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5 Tips to Help Make Your Dialogue More Compelling

Dialogue in fiction is not basic. The conversations between characters should have a purpose and be engaging. And you should write them to be intriguing, involving tension, and worthy of your readers’ attention. To help you with that, here are four tips.

1. Let the Characters be Unpredictable

Sometimes writers, knowing the outcome of dialogue, portray the characters as though they are also aware of the endpoint. For example, a character, let's call him John, gets struck in the face at the end of the dialogue. And during the conversation, he speaks as though he has already been struck in the face. He is angry and cold toward the other character in the dialogue, so much, it looks like John is asking to be hit in the face. If this dialogue should begin with John being nice and friendly, the exchange becomes more captivating, with an unpredictable outcome for both readers and characters.

2. Use Indirect Dialogue for Report of a Previous Scene

Dialogue is redundant when it repeats what readers already know. When what would be the subject of a current exchange is a repetition of events from a previous scene, say a character is giving a report, indirect dialogue is more appropriate. For example,

“Why aren’t you in school today?” Jean asked.

James explained everything that had transpired the previous day in school. “It looks like I won’t be in school for a long time,” he said.

Or consider this example where there is a lie in the character’s report.

“What is going on between the two of you?” Kelvin was furious.

John decided to tell Kelvin the truth. Well… he lied about the part where he threw the first punch. “I was about to leave when he threw a jab right at my chest.”

3. Write Based on What you Know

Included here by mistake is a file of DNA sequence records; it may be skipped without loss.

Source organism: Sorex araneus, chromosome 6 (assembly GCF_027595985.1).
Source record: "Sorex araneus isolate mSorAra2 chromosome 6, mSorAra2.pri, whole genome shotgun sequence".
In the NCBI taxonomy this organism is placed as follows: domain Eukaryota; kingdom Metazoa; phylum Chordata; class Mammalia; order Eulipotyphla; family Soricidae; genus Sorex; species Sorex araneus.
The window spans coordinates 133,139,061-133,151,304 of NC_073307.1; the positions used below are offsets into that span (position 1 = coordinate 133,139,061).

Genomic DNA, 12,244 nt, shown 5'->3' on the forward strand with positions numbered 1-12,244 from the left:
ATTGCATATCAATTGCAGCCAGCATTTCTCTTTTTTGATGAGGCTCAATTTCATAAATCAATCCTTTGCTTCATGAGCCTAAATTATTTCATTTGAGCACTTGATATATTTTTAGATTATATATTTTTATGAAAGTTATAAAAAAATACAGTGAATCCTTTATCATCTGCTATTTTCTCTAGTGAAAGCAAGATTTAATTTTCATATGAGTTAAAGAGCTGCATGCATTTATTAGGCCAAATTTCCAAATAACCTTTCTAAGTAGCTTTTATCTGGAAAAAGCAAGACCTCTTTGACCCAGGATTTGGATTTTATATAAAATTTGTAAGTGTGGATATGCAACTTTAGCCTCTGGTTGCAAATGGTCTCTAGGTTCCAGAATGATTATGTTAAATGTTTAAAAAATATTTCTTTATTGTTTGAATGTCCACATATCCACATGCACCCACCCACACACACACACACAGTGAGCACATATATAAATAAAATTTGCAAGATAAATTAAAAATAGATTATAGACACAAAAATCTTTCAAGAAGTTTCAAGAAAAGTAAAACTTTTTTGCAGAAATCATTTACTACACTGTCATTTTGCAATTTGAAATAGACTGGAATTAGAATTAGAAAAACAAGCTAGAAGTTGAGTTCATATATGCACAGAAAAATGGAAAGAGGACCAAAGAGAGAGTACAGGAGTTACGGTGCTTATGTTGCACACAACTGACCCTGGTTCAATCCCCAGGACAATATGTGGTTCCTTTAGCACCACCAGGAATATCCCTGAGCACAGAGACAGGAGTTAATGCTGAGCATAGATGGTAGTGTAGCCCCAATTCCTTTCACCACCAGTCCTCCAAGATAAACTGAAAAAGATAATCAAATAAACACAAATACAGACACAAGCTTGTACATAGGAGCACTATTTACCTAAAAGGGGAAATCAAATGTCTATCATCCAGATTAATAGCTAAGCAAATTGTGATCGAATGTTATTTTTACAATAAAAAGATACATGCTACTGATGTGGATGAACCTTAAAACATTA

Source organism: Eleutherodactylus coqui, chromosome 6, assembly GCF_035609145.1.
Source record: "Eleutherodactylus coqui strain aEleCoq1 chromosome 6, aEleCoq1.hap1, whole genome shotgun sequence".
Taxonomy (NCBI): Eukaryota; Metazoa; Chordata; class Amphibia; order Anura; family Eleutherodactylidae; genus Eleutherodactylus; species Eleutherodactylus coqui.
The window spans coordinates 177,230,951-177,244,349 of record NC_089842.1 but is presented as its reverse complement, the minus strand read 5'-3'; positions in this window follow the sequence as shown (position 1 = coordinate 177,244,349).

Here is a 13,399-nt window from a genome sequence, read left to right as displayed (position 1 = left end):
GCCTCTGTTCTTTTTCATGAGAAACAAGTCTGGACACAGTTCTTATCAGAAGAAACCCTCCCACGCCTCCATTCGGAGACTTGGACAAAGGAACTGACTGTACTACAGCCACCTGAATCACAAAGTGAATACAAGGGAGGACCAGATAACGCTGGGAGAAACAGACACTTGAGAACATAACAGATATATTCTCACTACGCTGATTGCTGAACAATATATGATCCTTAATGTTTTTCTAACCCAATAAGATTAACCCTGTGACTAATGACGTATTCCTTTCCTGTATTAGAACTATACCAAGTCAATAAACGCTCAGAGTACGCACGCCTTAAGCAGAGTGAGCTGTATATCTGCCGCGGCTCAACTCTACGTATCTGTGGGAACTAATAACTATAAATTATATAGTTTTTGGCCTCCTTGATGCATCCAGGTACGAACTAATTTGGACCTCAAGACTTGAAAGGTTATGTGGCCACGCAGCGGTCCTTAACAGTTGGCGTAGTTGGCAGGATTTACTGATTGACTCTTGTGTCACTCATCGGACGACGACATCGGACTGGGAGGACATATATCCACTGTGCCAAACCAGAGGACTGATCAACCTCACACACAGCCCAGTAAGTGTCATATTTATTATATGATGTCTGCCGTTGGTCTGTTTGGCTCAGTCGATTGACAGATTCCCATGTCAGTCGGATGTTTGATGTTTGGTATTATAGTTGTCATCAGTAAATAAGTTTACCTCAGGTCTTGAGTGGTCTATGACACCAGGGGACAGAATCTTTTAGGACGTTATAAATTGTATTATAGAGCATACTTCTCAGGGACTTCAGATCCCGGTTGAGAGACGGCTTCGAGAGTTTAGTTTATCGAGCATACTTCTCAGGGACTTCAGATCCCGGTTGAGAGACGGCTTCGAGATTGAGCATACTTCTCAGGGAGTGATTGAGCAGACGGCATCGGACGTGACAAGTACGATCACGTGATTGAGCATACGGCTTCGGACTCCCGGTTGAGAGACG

Your fictional dialogue should be about conversations you are conversant with. It is challenging to write conversations that you have not witnessed before. You may write a particular discussion in a way that might be unrealistic or culturally inappropriate if you have not been in it. Agatha Christie revealed that in all her stories, she has never described three workmen in a pub because she has never sat with three workmen in a pub. So in dialogue, you should stick to what you know. If you must, get conversant with the type of conversation you want to write.

4. Craft a Dialogue with Rising Conflict

You want scenes to contain confrontation that heats up little by little into serious conflict. You need to notch up the tension, or the comedy, with every line of dialogue. And this is not as difficult as it sounds; a realistic dialogue carries this feature by default. Consider the last argument you had with someone. Every argument usually begins with a slightly tense moment, gradually increasing into full-blown conflict. If you approach your dialogue writing as easily as getting into an argument with someone, you are good to go.

5. Give Room for Improvement

Writing a compelling dialogue is going to take more than one draft. You most likely won’t get it right on your first draft, and you don’t have to. The first draft is for you to allow the dialogue to flow without hindering it with adherence to rules. Then during the second draft, you begin to implement the necessary guidelines and ensure the characters sound the way they are supposed to.

Written by Readers’ Favorite Reviewer Frank Stephen